‘Solar Bones’ was the 2016 winner of the Goldsmiths Prize.  It definitely fulfills the Goldsmiths slogan “Fiction at its most novel”.


Grade :     A+   



‘Beast’ by Paul Kingsnorth – An English Man Alone

‘Beast’ by Paul Kingsnorth  (2017) – 164 pages

‘Beast’ is what I call an isolation novel.  Like Robinson Crusoe, Paul Buckmaster is a man alone. Buckmaster is a contemporary man who willingly left his village and wife and baby daughter to live by himself in a dilapidated shack out in the West Country English moors.

‘Are you looking for God or looking for your self? she said. Can you even tell the difference any more? … Six years, she said, it’s been six years, and you leave now, at the worst time there could be, and for nothing … You are a child, she said, you always have been, and now I have two children.’

Buckmaster sees his former village life as empty:

“Everywhere there were voices and I added my voice to them and we spoke out together and said nothing at all.”

“I walked the streets, I sat on the couches, I passed through the sliding doors, I talked but never listened, I sold but I never gave away.”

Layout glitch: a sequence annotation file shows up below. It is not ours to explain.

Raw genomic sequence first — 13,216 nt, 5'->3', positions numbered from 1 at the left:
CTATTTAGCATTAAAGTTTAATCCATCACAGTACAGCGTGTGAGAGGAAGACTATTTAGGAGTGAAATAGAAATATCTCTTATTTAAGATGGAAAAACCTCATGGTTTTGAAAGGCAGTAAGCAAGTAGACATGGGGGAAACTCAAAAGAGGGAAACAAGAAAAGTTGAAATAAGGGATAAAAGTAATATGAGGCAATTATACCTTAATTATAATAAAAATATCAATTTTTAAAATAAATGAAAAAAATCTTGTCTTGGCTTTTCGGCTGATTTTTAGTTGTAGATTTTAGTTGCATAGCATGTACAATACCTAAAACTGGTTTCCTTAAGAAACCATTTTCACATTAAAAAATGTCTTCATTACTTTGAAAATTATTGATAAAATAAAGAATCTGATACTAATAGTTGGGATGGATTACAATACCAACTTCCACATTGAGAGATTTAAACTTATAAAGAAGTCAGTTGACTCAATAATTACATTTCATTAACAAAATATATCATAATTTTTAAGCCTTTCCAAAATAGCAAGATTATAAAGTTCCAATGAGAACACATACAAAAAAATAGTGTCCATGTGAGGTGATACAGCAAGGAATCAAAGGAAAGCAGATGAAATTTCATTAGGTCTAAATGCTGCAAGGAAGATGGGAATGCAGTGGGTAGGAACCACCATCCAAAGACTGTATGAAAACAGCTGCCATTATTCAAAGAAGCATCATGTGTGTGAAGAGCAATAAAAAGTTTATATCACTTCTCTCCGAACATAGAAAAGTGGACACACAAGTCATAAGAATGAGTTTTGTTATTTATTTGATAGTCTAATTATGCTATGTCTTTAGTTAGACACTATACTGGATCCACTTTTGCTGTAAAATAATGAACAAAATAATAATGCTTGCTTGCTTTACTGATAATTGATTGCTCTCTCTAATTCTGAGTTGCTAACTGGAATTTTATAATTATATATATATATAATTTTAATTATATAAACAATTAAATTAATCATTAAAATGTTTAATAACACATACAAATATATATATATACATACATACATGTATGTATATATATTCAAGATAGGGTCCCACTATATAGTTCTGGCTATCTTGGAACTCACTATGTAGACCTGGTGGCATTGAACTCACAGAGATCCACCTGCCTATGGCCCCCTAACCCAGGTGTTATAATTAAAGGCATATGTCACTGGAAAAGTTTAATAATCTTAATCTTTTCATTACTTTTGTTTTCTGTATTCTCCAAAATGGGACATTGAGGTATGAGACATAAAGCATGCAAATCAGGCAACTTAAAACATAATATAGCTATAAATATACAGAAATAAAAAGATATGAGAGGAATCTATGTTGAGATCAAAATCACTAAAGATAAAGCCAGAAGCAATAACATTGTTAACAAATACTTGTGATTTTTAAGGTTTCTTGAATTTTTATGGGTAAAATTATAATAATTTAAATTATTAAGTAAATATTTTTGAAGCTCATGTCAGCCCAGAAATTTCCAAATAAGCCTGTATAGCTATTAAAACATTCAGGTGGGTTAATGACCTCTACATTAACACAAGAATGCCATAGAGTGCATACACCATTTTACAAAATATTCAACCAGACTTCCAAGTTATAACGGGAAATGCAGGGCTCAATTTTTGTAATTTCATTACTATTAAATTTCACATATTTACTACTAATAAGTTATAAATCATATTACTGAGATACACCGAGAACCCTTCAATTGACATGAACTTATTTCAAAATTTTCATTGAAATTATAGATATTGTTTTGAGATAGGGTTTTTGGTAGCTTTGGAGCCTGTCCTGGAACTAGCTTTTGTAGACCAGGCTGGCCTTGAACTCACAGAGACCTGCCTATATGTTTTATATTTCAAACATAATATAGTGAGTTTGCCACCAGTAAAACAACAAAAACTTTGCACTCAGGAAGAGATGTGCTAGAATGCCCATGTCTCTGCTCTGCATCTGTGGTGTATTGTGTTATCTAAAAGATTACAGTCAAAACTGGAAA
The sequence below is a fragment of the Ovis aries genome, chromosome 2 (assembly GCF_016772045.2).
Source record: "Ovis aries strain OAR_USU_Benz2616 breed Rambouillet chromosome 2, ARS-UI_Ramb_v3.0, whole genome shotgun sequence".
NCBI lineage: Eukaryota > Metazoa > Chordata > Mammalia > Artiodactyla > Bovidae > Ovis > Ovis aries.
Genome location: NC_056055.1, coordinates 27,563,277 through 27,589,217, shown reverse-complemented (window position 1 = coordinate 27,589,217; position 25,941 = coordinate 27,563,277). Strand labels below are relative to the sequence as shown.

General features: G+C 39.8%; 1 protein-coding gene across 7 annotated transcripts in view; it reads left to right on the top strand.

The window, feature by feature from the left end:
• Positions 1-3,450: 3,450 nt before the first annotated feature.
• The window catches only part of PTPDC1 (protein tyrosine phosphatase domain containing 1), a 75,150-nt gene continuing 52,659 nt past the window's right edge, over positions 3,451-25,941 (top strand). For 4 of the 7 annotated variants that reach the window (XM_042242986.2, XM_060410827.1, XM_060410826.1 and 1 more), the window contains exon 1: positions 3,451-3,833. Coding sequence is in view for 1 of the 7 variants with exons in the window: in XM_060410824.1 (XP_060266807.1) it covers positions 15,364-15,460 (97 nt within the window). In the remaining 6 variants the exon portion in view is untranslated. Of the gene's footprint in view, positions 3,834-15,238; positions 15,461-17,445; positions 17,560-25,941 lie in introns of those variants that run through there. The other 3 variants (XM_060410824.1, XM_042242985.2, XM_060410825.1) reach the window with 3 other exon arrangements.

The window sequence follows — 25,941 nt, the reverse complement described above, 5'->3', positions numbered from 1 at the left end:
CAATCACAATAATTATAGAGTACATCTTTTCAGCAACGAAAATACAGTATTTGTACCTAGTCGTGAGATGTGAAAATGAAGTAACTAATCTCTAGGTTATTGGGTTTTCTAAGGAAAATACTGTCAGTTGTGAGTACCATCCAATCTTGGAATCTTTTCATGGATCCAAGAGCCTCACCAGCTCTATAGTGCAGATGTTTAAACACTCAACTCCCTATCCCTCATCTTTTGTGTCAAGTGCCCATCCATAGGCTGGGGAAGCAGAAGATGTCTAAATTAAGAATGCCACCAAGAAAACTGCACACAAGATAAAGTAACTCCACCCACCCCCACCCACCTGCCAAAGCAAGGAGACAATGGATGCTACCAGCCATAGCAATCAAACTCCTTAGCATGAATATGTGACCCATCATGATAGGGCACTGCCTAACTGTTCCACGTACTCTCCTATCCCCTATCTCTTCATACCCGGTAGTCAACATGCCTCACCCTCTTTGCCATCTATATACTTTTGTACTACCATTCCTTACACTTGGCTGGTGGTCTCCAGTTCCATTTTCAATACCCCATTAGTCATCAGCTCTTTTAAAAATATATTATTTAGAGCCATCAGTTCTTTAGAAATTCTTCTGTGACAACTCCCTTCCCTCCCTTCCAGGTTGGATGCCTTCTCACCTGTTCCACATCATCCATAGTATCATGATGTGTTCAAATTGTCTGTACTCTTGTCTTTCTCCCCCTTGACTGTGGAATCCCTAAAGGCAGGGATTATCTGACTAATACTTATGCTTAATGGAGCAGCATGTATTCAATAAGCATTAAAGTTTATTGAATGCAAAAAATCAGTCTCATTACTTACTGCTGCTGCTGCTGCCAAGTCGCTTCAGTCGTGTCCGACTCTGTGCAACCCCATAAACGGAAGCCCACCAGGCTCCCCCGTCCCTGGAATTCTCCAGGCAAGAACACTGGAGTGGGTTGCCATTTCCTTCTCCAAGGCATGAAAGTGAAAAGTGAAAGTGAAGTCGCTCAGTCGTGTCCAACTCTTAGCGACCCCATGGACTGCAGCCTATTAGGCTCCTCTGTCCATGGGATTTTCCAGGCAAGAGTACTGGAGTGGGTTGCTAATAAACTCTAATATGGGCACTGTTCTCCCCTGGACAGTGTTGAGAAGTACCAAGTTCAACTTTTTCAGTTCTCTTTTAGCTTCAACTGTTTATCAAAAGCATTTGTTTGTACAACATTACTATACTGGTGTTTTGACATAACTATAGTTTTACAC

He went to the wilderness seeking solace:

“I came here to measure myself against the great emptiness.”

‘Back there,’ Buckmaster says of his abandoned life, ‘I was an item, an object, a collection of gears, a library of facts compiled by others, a spark plug in a universal engine, an opinion machine, I was made of plastic and bamboo canes and black bin bags. I walked like I was human and alive but I was neither. I could know anything in an instant and I knew nothing … I need to be in the places where the light comes through, where people are thin on the ground, where the old spirits still mutter in the hedges and the stone rows.’